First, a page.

William, Great idea. Do you have any photos you can share of one of your boards?
Possum Boards Revisited
I put three feet (They're small dowel caps from Hobby Lobby) on the backs of my dulcimers, then I put three fittings on the possum board with sockets in them that match up to the feet on the dulcimer.This allows me a positive hardwood-to-hardwood contact between the instrument and board with no actual contact to the instrument back. Also, with the feet sitting in sockets, the instrument does not slide around on the board.
The downside to this approach is that, since my dulcimers are different shapes and sizes, each has to have its own board. I make my own boards in a backyard workshop, though, so they're cheap.
I'm not familiar with a wood having the common name of Sweetwood. Sweetgum, yes, but not Sweetwood. What other names does it go by?
Dulcimer on a table - whether 5/8" or 3" thick -- is better than dulcimer on the lap. The lap is soft and absorbs sound. Tables are hard and reflect sound making the dulcimer louder. However. Dulcimer suspended even 1/8" above a "table" gives you even more volume because it frees up the entire back of the instrument so it can vibrate.
You can test this by setting two pencils on your table and putting the dulcimer on top of them.
Personally I like dulcimers with built-in feet, like my John Knopf Uncle Ed replica. You can make simple feet about 1/4" square that will stick on with double-sided tape. For my possum boards I prefer 3/8" or 1/2" thicknes and 1/4" suspension height. I have one board that is 1/2" Balsa -- verrrrryyyy lightweight!
When your friend makes your possum boards tell him not to put any padding on the suspension parts - whether they are just simple cross bars or fitted yokes or whatever. You want the dulcimer to directly touch the wood of the supports, for maxium amplification. Any padding, such as felt, will 'cost' you some enhancement. Wood to wood contact between the suspension bits and the dulcimer will not harm the dulcimer if the other wood is sanded very smooth and finished with ureathane or whatever.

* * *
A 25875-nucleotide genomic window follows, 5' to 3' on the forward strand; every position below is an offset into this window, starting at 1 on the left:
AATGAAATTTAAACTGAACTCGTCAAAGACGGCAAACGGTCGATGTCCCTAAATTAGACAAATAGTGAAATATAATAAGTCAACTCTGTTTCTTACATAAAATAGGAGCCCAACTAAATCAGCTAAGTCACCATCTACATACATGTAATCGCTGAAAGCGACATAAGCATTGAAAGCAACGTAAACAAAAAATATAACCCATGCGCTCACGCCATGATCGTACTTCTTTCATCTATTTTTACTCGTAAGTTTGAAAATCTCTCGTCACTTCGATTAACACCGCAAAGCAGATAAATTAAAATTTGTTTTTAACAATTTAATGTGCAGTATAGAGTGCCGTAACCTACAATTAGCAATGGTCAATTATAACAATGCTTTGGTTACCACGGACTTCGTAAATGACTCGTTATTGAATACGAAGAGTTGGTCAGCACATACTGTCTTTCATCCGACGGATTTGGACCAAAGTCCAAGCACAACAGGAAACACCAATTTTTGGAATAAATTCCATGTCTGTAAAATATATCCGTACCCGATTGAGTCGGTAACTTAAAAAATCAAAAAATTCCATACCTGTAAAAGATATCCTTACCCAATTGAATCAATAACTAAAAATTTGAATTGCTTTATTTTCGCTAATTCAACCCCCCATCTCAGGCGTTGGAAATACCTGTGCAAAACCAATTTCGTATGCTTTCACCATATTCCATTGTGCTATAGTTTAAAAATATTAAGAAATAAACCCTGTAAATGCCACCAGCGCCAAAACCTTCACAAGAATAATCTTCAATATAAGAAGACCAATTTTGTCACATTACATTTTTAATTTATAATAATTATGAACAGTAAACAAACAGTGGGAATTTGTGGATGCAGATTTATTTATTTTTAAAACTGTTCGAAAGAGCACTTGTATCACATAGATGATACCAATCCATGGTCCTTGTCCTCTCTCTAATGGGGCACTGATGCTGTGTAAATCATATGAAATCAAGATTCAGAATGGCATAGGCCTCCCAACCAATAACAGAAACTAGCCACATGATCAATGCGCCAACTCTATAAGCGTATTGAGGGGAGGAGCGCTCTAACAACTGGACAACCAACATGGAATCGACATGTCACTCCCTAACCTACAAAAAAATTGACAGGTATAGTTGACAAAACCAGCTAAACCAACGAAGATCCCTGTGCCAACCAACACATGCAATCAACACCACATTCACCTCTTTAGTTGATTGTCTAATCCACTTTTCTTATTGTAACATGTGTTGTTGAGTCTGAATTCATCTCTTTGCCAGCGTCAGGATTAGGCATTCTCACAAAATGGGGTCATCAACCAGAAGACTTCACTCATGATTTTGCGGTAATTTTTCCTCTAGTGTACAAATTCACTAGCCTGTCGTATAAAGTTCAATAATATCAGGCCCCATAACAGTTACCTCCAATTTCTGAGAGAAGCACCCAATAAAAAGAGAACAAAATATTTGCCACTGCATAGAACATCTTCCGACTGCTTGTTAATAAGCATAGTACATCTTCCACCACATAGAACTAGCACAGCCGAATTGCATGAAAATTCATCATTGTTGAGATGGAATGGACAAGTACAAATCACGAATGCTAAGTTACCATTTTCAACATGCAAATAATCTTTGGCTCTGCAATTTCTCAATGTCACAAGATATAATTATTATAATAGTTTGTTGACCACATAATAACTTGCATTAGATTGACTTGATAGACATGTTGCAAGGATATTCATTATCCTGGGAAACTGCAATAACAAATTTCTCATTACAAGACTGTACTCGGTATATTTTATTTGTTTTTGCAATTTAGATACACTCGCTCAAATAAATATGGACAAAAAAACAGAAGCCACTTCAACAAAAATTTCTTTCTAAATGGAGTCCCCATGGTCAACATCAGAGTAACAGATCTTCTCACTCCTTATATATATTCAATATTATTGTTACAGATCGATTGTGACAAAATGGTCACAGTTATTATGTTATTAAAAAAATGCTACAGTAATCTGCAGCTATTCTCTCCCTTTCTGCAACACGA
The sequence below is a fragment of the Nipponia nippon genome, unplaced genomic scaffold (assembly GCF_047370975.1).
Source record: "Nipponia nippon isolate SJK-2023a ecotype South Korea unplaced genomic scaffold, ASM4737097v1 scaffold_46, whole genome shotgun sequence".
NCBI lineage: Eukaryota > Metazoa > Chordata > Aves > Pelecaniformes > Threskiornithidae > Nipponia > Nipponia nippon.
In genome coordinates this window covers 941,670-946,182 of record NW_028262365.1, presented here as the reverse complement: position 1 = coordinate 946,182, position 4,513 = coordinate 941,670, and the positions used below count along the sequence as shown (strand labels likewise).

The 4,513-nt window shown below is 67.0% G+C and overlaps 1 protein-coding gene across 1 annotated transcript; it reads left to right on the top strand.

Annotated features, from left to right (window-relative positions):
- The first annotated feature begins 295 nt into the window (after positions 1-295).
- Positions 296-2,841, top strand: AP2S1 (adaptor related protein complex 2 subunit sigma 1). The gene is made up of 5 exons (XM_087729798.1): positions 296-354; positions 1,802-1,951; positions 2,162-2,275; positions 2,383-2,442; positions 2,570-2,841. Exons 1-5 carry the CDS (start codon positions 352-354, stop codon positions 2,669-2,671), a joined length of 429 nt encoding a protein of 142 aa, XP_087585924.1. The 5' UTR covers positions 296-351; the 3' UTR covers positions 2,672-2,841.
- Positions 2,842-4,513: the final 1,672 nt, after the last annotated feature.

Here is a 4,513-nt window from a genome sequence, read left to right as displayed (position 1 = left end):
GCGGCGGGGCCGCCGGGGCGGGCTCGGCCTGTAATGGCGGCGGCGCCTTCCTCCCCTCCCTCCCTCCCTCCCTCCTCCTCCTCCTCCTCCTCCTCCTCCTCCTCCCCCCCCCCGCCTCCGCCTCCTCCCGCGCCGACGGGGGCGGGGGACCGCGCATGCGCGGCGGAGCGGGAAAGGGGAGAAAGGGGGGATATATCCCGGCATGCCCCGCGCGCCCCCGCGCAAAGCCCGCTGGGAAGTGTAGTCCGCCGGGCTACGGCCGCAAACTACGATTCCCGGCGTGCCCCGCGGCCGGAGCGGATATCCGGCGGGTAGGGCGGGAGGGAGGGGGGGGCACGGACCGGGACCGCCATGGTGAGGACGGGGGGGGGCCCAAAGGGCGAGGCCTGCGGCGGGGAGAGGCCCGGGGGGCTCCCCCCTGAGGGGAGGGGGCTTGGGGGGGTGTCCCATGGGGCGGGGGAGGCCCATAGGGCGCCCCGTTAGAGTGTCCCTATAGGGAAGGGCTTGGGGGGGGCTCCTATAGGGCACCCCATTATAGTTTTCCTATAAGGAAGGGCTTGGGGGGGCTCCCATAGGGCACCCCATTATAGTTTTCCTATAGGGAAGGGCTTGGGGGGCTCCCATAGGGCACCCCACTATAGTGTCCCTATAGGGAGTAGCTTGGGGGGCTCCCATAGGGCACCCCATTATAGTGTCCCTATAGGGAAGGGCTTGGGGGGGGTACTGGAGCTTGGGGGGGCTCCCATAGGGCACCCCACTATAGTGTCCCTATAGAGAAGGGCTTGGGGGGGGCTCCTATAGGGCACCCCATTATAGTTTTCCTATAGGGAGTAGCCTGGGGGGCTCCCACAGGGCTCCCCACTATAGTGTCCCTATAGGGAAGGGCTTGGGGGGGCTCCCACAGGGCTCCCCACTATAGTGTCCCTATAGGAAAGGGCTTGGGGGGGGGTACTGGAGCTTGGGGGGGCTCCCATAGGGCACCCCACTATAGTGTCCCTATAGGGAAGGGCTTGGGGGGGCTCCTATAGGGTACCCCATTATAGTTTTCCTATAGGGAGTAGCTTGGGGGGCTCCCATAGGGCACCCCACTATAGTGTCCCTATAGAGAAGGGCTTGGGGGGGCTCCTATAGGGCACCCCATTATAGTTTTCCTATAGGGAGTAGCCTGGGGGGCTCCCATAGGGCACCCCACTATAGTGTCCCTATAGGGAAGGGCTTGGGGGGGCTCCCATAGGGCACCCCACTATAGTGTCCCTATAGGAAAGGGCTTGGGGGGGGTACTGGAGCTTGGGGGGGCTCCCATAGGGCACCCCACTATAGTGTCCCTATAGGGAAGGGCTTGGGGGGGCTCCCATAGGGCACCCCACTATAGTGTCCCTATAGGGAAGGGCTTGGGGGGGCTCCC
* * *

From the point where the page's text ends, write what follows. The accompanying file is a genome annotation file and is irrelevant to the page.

I picked up some nice hardwood planks at an estate sale for a song (no pun intended), just the right size for possum boards. I’ve got some Sweetwood (native to NC) and some pretty, but unidentified hardwood. I gave some to my dear friend Maureen whose husband has been enticed into making us possum boards. I gave him a half dozen pieces of planks, and he is off, researching, and designing my friend and me a board. The planks I provided him are 3/8” thick, because I read in my research on possum boards that this was a pretty good thickness for a possum board, and they happened to be cut that way.
Meanwhile, I started playing around with some of the other planks that happen to be 5/8” thick, and have discovered that they provide a much richer sound. I’m talking about a plain plank of wood, no supports, or elevation, just a dulci on a plank, Appalachia style.
I would appreciate hearing thoughts from some of you possum board users on your preference of board thickness, and support or no support, support height, etc.